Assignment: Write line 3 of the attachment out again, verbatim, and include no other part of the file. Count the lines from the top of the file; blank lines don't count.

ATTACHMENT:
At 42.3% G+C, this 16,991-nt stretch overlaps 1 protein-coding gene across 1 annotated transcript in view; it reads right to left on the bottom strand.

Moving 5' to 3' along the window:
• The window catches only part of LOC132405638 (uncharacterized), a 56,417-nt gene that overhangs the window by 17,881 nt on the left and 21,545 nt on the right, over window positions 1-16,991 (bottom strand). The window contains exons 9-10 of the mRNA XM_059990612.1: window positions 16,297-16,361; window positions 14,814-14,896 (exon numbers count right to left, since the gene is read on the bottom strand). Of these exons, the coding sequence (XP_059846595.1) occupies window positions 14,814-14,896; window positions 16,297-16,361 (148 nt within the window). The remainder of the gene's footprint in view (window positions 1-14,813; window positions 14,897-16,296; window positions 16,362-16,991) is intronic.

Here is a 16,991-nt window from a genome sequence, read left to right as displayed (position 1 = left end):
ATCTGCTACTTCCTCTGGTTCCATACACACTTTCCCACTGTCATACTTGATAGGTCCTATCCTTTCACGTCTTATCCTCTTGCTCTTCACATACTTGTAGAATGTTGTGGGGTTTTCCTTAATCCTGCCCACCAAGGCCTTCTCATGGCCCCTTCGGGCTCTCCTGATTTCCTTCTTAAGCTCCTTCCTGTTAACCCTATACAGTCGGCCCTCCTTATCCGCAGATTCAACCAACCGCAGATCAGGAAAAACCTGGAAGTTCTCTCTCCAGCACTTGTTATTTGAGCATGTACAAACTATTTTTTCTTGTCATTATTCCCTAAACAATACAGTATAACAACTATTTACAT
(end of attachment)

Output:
• The window catches only part of LOC132405638 (uncharacterized), a 56,417-nt gene that overhangs the window by 17,881 nt on the left and 21,545 nt on the right, over window positions 1-16,991 (bottom strand). The window contains exons 9-10 of the mRNA XM_059990612.1: window positions 16,297-16,361; window positions 14,814-14,896 (exon numbers count right to left, since the gene is read on the bottom strand). Of these exons, the coding sequence (XP_059846595.1) occupies window positions 14,814-14,896; window positions 16,297-16,361 (148 nt within the window). The remainder of the gene's footprint in view (window positions 1-14,813; window positions 14,897-16,296; window positions 16,362-16,991) is intronic.